Remember that DCC function wires are switchable paths to ground. Normally the VCC is coming from the blue wire, but it doesn't have to come from the blue wire. If you can find a voltage from another place other than the blue wire, you can use it to supply the Anode of your LEDs and their cathodes can be connected to the white or yellow wires via a suitable resistor and your inter-car connector.

You have track voltage in the trailer car. All you need to do is turn the ~14VAC of the DCC supply into a DC voltage for your LEDs. 4 diodes arranged as a bridge rectifier will do that. You could pop a capacitor in there to smooth the ripple off the voltage, you won't be able to see the effect, I don't bother when I use track power for LEDs. Again remember to put a resistor in series with your LEDs to limit the current. Start with a 10KOhm and if they are too dim go smaller, or you could do the Maths and calculate the resistance for the current you require!

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Actually, for LEDs, you don't need to bother with full wave rectification, half wave rectification is fine.

One diode off the black or the red wire will be fine as a power supply in this scenario.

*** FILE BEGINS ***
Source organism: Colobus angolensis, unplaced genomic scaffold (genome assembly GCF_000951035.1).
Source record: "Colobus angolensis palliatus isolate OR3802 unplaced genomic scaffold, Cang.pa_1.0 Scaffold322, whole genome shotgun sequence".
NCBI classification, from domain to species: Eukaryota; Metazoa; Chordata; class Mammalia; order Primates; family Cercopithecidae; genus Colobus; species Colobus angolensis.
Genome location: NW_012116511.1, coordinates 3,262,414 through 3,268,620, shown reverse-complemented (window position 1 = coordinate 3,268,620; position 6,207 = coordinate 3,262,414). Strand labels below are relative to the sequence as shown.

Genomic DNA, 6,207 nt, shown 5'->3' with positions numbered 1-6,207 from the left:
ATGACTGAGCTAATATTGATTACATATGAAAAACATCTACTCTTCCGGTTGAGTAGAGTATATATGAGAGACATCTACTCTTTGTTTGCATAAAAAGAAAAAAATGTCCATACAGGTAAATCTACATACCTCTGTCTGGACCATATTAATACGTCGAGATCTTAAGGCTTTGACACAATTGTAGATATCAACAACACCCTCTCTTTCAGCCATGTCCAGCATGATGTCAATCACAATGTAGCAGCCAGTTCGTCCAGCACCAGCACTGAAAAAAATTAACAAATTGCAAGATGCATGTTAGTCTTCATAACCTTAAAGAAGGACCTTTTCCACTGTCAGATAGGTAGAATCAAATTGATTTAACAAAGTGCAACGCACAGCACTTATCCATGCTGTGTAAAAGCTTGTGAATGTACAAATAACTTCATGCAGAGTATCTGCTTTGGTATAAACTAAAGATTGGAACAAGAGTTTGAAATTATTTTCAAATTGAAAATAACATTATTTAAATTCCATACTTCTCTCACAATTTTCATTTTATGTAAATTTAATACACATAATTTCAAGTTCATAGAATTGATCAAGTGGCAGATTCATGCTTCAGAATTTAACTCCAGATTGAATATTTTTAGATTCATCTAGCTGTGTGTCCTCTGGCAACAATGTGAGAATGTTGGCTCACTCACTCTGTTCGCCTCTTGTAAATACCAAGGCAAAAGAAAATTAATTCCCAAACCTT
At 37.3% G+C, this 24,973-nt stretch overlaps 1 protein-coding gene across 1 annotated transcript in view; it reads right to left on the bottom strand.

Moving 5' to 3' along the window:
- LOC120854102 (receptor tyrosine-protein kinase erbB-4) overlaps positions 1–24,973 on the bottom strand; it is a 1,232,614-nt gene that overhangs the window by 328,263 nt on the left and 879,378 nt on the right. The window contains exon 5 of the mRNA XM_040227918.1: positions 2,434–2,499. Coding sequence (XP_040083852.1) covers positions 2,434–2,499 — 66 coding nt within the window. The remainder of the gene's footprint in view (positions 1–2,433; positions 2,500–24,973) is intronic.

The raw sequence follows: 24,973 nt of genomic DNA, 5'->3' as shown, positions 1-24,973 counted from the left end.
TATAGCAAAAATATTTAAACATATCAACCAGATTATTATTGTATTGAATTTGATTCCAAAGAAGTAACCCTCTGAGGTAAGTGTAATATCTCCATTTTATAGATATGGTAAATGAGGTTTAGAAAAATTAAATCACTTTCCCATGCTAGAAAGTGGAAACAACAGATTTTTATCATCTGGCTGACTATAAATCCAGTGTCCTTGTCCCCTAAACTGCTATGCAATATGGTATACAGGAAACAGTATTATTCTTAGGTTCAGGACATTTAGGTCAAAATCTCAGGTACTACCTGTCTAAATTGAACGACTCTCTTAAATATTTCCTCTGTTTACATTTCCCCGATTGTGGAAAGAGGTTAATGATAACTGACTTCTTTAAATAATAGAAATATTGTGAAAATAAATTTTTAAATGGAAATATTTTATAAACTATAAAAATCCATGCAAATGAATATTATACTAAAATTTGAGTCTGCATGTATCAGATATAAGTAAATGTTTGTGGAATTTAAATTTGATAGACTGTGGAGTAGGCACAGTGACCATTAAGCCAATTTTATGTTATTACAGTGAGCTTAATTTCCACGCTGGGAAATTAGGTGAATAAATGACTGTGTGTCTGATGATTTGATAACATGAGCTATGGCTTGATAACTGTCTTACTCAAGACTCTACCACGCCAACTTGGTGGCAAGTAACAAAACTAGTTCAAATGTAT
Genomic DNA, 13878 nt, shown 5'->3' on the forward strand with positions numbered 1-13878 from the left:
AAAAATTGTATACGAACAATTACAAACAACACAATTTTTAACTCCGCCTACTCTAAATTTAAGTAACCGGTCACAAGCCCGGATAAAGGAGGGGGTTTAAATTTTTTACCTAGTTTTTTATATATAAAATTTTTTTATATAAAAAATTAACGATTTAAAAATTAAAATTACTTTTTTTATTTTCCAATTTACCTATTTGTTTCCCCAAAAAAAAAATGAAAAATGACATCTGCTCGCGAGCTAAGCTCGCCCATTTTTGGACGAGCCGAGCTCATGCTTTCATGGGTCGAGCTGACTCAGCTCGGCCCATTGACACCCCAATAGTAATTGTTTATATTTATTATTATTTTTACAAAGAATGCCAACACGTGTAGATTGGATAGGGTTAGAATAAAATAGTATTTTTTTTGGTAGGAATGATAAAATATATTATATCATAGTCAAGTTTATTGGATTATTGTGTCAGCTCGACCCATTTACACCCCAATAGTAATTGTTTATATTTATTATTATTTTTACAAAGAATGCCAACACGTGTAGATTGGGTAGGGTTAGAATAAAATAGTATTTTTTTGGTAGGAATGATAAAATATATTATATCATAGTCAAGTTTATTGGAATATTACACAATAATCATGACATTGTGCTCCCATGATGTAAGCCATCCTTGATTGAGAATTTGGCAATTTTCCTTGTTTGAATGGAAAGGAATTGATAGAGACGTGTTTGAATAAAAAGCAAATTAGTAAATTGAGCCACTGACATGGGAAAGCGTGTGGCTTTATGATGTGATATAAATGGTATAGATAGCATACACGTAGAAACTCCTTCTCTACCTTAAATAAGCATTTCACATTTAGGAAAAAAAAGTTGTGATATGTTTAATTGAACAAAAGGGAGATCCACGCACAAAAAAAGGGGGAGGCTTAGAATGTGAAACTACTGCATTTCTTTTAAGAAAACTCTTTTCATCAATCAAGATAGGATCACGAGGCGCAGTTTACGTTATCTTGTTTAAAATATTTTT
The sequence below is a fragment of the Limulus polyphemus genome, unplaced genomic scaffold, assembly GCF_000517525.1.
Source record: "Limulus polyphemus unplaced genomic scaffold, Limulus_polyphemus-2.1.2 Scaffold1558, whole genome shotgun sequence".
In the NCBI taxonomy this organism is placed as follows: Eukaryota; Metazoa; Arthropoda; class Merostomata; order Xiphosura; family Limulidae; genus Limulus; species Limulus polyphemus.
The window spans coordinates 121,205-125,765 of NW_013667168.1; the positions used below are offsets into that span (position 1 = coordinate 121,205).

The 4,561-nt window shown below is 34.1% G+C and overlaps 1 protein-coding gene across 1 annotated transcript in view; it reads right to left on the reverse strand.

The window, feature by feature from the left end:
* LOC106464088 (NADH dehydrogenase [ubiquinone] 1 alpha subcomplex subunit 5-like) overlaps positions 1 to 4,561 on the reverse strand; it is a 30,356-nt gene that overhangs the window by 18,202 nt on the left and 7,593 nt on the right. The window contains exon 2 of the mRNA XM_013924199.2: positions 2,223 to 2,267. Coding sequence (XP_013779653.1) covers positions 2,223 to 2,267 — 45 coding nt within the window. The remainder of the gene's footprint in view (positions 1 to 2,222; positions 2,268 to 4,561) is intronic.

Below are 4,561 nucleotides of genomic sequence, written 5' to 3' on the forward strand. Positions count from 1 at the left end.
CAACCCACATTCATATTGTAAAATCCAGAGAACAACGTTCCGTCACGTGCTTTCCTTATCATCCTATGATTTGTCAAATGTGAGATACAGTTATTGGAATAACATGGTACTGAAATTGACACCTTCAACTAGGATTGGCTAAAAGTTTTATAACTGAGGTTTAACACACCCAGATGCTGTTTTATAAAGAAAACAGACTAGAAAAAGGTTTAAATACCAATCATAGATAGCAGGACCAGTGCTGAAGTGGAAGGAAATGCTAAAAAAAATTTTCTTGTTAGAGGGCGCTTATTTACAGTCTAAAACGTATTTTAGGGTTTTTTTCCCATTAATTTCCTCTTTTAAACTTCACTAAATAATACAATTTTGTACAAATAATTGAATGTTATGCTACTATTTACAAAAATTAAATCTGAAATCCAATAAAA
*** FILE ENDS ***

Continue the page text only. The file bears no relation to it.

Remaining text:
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Thanks Chris, that works far better for me.

I initially wondered if the Bachmann 150 would be like that but there are definitely no pickups on the underside. I will use the supply from track as you suggest but I'm still thinking that I might be best with a separate two-pin for the track voltage just so it is separate and no danger of decoder frying connections being accidentally made. I could then use a 4-pin connector for the 4-function decoder (white, yellow, green and purple) to get head & tail and leave capacity to put interior and central locking lights on later.us

I'm doing my second Bachmann 158 (old model) and also a really old Lima 156 with a CD Motor conversion. The 158 has pickups in the dummy car for the lights to start with and the pickups in the powered car are good enough so don't need the track voltage to come back through. The Lima 156 I'm thinking would benefit from having more pickups spread out over the length of the two cars.